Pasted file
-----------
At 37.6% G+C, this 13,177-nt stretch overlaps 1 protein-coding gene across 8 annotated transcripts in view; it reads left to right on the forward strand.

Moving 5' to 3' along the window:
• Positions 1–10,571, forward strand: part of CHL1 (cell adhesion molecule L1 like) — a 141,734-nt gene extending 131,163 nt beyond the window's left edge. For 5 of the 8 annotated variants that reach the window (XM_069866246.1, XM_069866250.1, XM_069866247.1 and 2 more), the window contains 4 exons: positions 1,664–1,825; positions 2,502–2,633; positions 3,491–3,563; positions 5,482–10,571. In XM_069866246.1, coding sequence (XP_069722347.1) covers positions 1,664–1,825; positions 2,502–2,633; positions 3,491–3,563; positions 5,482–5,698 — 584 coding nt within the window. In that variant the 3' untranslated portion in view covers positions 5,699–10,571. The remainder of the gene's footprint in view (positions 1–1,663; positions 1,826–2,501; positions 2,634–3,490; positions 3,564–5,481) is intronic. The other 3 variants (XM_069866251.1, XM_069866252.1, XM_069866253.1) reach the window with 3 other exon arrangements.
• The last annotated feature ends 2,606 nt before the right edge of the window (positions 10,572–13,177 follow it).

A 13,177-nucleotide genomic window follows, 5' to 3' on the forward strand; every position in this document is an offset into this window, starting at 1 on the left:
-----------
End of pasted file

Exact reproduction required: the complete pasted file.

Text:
At 37.6% G+C, this 13,177-nt stretch overlaps 1 protein-coding gene across 8 annotated transcripts in view; it reads left to right on the forward strand.

Moving 5' to 3' along the window:
• Positions 1–10,571, forward strand: part of CHL1 (cell adhesion molecule L1 like) — a 141,734-nt gene extending 131,163 nt beyond the window's left edge. For 5 of the 8 annotated variants that reach the window (XM_069866246.1, XM_069866250.1, XM_069866247.1 and 2 more), the window contains 4 exons: positions 1,664–1,825; positions 2,502–2,633; positions 3,491–3,563; positions 5,482–10,571. In XM_069866246.1, coding sequence (XP_069722347.1) covers positions 1,664–1,825; positions 2,502–2,633; positions 3,491–3,563; positions 5,482–5,698 — 584 coding nt within the window. In that variant the 3' untranslated portion in view covers positions 5,699–10,571. The remainder of the gene's footprint in view (positions 1–1,663; positions 1,826–2,501; positions 2,634–3,490; positions 3,564–5,481) is intronic. The other 3 variants (XM_069866251.1, XM_069866252.1, XM_069866253.1) reach the window with 3 other exon arrangements.
• The last annotated feature ends 2,606 nt before the right edge of the window (positions 10,572–13,177 follow it).

A 13,177-nucleotide genomic window follows, 5' to 3' on the forward strand; every position in this document is an offset into this window, starting at 1 on the left: